Mechanical injury simply refers to something inside or outside the body compressing or tearing a body tissue. The tissues comprising the low back are muscle, tendon/ligament, disk, nerve (spinal column and peripheral nerves) and bone (spinal vertebrae, sacrum, pelvic, hip). Compromise of any one or combination of these elements may produce pain.
Compression may occur in various ways. For example, “static loading” of the spine (e.g. prolonged sitting or standing), “long lever” activities (e.g. vacuuming or working with the arms elevated and away from the body), or spinal flexion may all cause repeated minor compressions considered daily wear and tear. [13,14] Usually, changing the direction of force on the low back/spine (e.g. walking or constantly changing position) or “unloading” (e.g. reclining) the spine improves these pains. Compression causes cell damage (cell death), producing inflammation, and pain. Inflammation may lead to appropriate or excessive amounts of scar tissue formation.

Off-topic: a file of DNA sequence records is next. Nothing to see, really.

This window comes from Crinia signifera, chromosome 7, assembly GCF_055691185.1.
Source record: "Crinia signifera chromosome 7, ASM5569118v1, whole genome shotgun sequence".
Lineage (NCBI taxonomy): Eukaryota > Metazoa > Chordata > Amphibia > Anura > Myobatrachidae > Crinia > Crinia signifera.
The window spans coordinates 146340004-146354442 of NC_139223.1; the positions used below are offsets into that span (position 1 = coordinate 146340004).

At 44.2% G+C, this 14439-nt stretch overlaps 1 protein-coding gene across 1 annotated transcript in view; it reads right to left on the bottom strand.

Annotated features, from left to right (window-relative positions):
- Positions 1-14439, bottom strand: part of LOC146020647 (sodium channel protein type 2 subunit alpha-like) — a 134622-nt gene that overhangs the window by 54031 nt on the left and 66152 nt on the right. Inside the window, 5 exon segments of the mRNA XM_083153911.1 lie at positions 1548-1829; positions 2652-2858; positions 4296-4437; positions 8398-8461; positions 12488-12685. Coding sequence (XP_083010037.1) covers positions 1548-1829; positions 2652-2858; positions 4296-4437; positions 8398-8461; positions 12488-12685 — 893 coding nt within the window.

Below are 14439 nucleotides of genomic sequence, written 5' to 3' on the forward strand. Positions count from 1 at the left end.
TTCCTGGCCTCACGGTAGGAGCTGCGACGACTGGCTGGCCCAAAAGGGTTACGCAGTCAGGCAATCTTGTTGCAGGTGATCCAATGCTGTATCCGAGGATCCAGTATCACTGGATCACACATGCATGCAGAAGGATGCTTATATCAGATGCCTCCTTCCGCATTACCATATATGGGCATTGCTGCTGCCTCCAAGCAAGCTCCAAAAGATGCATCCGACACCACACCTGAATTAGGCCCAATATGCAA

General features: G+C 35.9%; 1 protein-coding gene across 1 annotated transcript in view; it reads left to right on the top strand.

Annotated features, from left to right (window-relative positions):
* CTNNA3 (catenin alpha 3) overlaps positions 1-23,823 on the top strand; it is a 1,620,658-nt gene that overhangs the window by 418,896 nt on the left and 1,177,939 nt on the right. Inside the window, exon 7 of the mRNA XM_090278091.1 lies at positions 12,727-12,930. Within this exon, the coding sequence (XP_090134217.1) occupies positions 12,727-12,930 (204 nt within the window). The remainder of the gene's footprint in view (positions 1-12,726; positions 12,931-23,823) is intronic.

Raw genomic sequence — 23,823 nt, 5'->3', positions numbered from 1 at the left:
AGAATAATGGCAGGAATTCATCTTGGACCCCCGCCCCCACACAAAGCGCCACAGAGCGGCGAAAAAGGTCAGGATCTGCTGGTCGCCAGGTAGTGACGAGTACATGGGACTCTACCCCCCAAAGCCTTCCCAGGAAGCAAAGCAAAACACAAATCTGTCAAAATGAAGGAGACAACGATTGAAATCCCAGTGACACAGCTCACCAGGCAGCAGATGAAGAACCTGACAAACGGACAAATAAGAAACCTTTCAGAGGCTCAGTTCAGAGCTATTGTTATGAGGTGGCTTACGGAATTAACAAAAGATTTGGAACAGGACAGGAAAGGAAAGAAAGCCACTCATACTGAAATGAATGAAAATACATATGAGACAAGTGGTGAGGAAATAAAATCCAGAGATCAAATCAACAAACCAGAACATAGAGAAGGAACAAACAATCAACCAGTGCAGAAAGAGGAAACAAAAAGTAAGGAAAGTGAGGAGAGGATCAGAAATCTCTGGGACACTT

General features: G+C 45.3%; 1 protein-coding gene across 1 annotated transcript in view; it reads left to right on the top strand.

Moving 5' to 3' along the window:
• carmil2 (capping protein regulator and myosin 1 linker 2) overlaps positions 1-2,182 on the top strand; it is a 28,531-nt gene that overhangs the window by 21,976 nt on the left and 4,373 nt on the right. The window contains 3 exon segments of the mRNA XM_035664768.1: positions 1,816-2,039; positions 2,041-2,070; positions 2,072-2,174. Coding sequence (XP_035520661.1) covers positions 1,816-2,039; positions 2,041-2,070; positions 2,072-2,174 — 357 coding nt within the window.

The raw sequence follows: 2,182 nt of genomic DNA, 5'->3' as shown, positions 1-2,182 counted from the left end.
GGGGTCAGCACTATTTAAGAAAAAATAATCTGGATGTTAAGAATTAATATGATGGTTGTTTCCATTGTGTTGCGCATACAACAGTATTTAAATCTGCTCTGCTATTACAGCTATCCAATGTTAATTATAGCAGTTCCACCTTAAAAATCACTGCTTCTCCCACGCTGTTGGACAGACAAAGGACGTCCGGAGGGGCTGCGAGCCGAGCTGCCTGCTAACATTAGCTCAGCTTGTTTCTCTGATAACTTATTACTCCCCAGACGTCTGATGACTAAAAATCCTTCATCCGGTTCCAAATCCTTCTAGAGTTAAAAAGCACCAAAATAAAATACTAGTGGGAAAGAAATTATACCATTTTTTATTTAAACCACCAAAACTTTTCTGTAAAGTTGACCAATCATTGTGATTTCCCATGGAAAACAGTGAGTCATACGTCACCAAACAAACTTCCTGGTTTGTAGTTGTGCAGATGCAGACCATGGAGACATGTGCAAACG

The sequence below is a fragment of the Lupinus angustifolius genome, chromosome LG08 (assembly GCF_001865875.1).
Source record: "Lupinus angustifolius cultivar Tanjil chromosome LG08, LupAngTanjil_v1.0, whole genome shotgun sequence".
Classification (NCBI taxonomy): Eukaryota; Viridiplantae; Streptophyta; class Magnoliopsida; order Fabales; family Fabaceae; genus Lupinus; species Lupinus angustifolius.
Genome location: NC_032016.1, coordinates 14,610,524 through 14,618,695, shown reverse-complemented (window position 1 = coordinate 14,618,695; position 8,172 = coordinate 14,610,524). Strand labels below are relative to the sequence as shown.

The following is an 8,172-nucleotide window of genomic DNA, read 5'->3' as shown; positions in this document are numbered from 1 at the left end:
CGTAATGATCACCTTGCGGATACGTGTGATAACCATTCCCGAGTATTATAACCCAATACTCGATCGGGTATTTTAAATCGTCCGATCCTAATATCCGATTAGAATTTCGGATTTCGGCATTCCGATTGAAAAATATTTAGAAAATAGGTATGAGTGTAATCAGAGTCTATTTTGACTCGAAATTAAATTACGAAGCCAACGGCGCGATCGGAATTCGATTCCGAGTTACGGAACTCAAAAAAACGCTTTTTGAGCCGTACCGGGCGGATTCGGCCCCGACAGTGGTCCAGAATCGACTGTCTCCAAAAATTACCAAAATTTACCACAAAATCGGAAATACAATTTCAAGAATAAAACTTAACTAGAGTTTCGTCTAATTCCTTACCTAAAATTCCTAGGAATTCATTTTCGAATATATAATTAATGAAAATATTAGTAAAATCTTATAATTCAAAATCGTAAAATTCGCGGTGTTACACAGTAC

Mechanical conditions, including disk disease, arthritis and degenerative bony conditions, spinal stenosis, and fractures, may account for up to 98 percent of all low back pain cases, with the remaining ones due to internal medical disorders.
- Soft Tissue Pain: Muscles, Tendons and Ligaments
- Intervertebral Disk Conditions
- Degeneration – Arthritis
- Sacroiliac Pain
- Spinal Stenosis
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